It’s that time of year again, mulled wine, mince pies, Christmas jumpers and parties! The 2020 festive season will be unlike any other. Traditional office parties may not be an option so it’s time to get creative! You’ll be pleased to know that the Taxman is not immune to the spirit of Christmas. Maybe he isn’t a Grinch after all? HMRC have confirmed that the annual parties exemption will apply to the costs associated with virtual parties in the same way that it would for traditionally held parties. They even included an example:

“A company holds one annual function in a tax year and does so virtually using IT. All employees are invited and each is provided with a hamper consisting of some food and drink to be enjoyed by the attendees during the party. The total cost per head is £100 which is within the £150 exemption and so the exemption applies.”

A few ideas for a virtual Christmas party might include:

  • Virtual Christmas dinner – why not send a hamper of food and drinks to your team. Throw on your Christmas jumper and hop on zoom while you all enjoy
  • A virtual cocktail making party – send all the ingredients to your participants and have a go at making some cocktails on a video call
  • Christmas Quiz – it  might sound a bit cliché but who doesn’t love a good quiz?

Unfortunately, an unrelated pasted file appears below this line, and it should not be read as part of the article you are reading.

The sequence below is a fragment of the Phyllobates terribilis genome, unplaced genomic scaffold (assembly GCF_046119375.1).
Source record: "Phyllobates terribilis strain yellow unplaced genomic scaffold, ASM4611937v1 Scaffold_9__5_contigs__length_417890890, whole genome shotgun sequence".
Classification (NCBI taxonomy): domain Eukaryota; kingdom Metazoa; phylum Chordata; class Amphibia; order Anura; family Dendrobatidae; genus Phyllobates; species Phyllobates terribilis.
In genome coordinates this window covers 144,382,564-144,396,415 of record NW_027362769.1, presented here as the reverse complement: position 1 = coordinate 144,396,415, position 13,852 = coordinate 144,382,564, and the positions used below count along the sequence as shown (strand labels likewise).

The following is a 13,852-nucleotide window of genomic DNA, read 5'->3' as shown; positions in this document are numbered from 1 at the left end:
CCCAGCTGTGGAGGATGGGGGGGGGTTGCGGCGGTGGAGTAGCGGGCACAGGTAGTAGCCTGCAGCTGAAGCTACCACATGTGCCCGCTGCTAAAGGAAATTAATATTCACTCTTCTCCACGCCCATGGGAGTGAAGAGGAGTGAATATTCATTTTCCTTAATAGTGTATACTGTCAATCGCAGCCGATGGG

• Virtual Escape Room – there are lots of them out there and could be something a bit different for your team
  • Wine tasting workshop – again there are several companies out there that will be more than happy to provide everything your team need for a night of wine tasting and relaxing after work
  • Fancy dress video call – everyone get together on zoom with prizes for the best dressed!

A few “Grinch” points to note:

  • keep a proper record of all the costs to ensure the exemption limits are not exceeded
  • All employees must be invited
  • You will need to keep a register of those who attended

It may be tempting to tell all employees just order a takeaway and submit it as an expense. However, this may prove more difficult to demonstrate as being an annual event as opposed to a series of unrelated events.

Are you all zoomed out? You may choose to show your appreciation for your staff with a gift. HMRC does not tax seasonal gifts to staff, such as a turkey, an ‘ordinary’ bottle of wine or a box of chocolates, so long as the cost is less than £50 a head (a trivial benefit). Gifts worth more than this, such as an expensive hamper or a case of wine, may have to be reported on the employee’s P11D, or included in a PSA. Don’t forget a gift of cash would be taxable as earnings in the normal way.

As always, if you have questions or need some advice please get in contact.